AMA Motorcycle Hall of Fame | Where Heroes Live On
First Name
Last Name

Fred Merkel


1984-86 AMA Superbike Champion, 1988-89 World Superbike Champion.
1988-'89 World Superbike Champion.
20 career AMA Superbike National wins.

Fred Merkel is one of the few riders that can truly be called a legend in his own time. A three-time AMA Superbike Champion, Merkel left the states in 1987 to race on the world stage and brought home two FIM World Superbike Championships.

Born Fred Nels Merkel on September 28, 1962 in Stockton, California, Merkel started his racing career on the dirt tracks of California. With the help of his dad, Gary, he turned to racing on the pavement, where he found immediate success. In 1981, Merkel rode 250 Grand Prix bikes and was the third-ranked AMA novice rider in the country. In 1982, Merkel turned expert and finished second in the AMA 250 Grand Prix Series (which at the time was called Formula 2) on a Yamaha TZ250.

Honda recognized the talent of the young Merkel, and hired him to race AMA Superbikes in 1983. The choice was a good one for Honda. In the third round of the 1983 season, Merkel earned his first Superbike podium finish, a third, at Riverside, California. Just over three months later, on July 24, 1983, at Portland International Raceway, Merkel won the first of 20 AMA Superbike Nationals. That tally of 20 Superbike wins made Merkel the all-time winningest rider in AMA Superbike, a record which stood until eclipsed in 1998 by Miguel Duhamel.

Merkel finished third in his rookie Superbike season then returned in 1984 and won the title. "Flying Fred" just kept on winning and winning in the mid-1980s. In 1984, he won a record 10 AMA Superbike Series races in a single season. Merkel also helped move AMA Superbike racing to a new level of recognition. With his charm, wit and good looks, promoters loved to use Merkel in media tours promoting the races.

In 1987, he moved to Italy and raced in European championships. Then in 1988, the FIM initiated the World Superbike Championship, and Merkel, still riding for Honda, won the inaugural title. It was no fluke. Merkel came back in 1989 to win his second World Superbike Championship.

While Merkel was away battling the world's best, American fans could only admire from afar. He only made a few appearances in the United States during his World Superbike years – specifically at World Superbike rounds at Brainerd (Minnesota) International Raceway in the late 1980s and early '90s. American racing fans were able to keep up with Merkel's progress thanks to ESPN Television Network's coverage of the World Superbike championships.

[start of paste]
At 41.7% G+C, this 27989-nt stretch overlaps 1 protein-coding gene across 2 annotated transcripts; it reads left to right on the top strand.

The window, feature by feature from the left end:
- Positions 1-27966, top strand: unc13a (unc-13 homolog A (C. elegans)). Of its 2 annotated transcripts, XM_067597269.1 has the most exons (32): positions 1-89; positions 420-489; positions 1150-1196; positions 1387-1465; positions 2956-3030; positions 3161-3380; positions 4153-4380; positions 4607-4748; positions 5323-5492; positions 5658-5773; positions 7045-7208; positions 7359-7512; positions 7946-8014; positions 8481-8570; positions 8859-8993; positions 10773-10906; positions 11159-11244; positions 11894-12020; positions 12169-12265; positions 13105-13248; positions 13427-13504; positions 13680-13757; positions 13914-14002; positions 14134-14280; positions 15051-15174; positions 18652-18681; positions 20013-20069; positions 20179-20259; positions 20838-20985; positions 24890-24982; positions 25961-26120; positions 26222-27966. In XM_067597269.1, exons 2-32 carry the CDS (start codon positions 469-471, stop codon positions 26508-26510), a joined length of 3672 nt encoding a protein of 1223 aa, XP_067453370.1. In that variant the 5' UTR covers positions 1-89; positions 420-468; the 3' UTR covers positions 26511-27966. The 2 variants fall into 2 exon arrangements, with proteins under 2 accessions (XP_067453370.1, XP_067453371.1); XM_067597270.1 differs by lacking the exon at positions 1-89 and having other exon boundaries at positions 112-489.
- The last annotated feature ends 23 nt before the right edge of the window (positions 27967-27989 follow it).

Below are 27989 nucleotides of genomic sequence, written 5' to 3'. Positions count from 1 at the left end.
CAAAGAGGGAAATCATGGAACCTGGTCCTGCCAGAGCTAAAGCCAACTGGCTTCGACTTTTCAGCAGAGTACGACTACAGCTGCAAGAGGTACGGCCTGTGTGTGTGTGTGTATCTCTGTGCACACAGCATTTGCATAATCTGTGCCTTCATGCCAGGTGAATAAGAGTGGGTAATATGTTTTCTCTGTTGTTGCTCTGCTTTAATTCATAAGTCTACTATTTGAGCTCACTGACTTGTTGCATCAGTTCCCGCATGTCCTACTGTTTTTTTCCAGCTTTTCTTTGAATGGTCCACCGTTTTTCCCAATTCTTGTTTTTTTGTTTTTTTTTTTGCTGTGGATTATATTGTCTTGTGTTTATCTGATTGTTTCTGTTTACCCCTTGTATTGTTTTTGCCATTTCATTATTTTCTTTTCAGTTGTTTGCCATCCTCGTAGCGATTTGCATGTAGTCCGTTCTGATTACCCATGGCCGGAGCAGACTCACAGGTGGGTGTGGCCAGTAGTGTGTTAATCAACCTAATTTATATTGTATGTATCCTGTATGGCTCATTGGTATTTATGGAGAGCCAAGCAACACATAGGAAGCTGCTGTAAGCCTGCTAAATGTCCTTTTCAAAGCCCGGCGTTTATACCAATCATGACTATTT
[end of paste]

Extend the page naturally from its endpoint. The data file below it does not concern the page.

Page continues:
Merkel returned to the United States in 1994 to race for Kawasaki. The next season, Suzuki hired the former champ. While Merkel never won another Superbike race, he turned in brilliant rides on bikes that were considered past their primes. It was the Merkel of old, however, in the 750 SuperSport class. He won a race for Kawasaki in 1994, and seven races in the series for Suzuki in 1995, and moved into a tie for second on the all-time AMA 750 SuperSport win list.

Merkel retired from racing at the end of the 1995 season after being injured in an accident at Firebird International Raceway in Chandler, Arizona. Merkel and his family moved to a scenic ranch they owned in New Zealand. Merkel exchanged the hectic life of a racer for perhaps the even more hectic life of a business owner. Merkel Engineering was a successful construction material manufacturing company in New Zealand.

In his spare time, Merkel enjoys giving trout fishing tours and conducting riding schools.

Merkel will be remembered as one of the elite motorcycle road racers in the history of the sport, and certainly one of the all-time greats of Superbike racing.

Inducted in 2001